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2016 January News

    Other PCC, community news   PFHoF players at PCC: The Polynesian Cultural Center welcomed its Class of 2016 inductees into the Polynesian Football Hall of Fame during special induction ceremonies on Saturday, January 30 with:   Greetings at the PFHoF gallery near the PCC’s front entrance at 10:30 a.m. An enshrinement ceremony reception in The Gateway at 11 a.m. The enshrinement ceremony in the Hawaiian Journey Theater at 12 noon. An autograph session outside the theater at 1:30 p.m. A special inductee canoe parade at 2 p.m.   The player inductees are:...
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Hawaiian Slack-key Guitar

    Listen up for slack key in the Hawaiian Village   The popularity of Hawaiian music and instruments such as the steel guitar and ukuleles has spread around the world; and so, rightfully, part of the PCC’s cultural presentation in the village focuses on Hawaiian music broadly; and in a smaller slice of that part, if you’re really lucky, you might get the chance to hear Kaipo Manoa play what the Hawaiians call kī ho’alu — slack-key guitar. He’s really good!   Manoa, our PCC Hawaiian Village “chief” who’s originally from Nanakuli, Oahu, grew up listening to...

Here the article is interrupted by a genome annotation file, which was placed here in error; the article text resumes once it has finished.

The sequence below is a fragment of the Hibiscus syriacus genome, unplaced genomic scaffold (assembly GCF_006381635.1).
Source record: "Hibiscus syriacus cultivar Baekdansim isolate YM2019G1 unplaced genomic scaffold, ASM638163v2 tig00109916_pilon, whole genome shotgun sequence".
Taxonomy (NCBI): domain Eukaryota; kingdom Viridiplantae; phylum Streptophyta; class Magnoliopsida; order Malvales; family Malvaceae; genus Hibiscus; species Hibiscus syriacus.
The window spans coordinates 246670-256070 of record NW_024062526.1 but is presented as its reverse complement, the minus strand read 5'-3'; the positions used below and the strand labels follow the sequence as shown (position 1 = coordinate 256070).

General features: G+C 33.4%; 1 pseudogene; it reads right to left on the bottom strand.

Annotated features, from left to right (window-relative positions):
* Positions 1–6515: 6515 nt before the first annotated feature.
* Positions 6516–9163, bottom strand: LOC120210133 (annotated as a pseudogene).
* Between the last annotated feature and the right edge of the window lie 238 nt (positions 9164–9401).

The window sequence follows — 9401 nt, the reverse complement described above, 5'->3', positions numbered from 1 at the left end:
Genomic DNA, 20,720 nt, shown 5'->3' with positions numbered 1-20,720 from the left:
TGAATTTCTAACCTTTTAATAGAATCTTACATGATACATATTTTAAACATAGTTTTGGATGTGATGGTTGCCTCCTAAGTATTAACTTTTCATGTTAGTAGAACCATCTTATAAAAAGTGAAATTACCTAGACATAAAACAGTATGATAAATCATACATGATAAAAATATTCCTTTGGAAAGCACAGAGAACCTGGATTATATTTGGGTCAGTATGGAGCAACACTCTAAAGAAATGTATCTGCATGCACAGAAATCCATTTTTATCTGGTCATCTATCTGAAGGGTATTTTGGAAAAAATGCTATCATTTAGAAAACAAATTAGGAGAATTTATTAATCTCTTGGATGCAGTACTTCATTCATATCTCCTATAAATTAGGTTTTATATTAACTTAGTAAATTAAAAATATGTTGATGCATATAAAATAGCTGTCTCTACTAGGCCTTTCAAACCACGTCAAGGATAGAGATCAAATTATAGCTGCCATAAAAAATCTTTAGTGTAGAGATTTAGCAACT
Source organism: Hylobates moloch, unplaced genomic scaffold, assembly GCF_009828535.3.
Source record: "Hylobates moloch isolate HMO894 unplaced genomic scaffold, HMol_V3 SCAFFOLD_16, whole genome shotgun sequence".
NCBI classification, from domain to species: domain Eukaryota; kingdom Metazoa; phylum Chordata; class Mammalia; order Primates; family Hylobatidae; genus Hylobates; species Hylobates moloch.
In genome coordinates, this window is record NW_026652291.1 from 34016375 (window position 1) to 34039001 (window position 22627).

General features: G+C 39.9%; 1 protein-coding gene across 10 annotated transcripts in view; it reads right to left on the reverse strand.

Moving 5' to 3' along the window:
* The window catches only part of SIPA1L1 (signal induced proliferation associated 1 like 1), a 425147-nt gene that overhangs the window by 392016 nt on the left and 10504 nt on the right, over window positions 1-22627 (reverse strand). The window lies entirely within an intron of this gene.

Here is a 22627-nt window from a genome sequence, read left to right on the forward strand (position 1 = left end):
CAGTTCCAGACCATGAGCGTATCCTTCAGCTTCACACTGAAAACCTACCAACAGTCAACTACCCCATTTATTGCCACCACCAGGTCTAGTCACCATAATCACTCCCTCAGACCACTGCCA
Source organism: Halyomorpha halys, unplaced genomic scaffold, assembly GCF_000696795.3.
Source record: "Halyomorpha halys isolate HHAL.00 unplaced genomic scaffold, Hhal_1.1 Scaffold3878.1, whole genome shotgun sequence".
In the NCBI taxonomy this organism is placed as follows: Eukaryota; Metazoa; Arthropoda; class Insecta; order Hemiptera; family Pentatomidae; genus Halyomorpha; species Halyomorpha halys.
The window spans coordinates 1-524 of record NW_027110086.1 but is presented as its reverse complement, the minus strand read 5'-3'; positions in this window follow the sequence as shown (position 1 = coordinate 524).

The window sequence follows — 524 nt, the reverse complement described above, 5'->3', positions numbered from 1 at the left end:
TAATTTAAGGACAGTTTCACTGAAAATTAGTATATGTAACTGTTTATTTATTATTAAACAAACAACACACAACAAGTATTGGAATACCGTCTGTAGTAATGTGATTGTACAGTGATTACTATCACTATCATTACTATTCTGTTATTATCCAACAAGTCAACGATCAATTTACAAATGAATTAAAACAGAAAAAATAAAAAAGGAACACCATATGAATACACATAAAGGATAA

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Pounding Poi

    Poi pounding flavors our hula event   The PCC’s Hawaiian Village routinely offers visitors the opportunity to sample poi, or even try their hand at pounding boiled taro into the famous Hawaiian staple food; but during the 26th annual Moanikeala festival this year a Hawaiian man who virtually grew up in the village shared a special poi pounding opportunity.   As a young boy, Lono Logan was featured in thousands of early PCC pictures when his grandparents, Jubilee and Eugenia Logan, served as the first leaders in the village. “I was looked after by...
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26th Moanikeala Hula Festival

    PCC puts on 26th annual Moanikeala Hula Festival   Following a brief Hawaiian flag-raising ceremony, village “chief” Kaipo Manoa explained the festival honors the PCC’s original kumu hula, Aunty Sally Moanikeala Wood Naluai.   “I was really surprised at the spirit of Aunty Sally that was here. I think there were some things that were done spontaneously because everyone could feel her spirit here,” he said. “For example, I liked the way Aunty Joanie just started dancing. That was a once-in-a-lifetime treat.”   The Polynesian Cultural Center...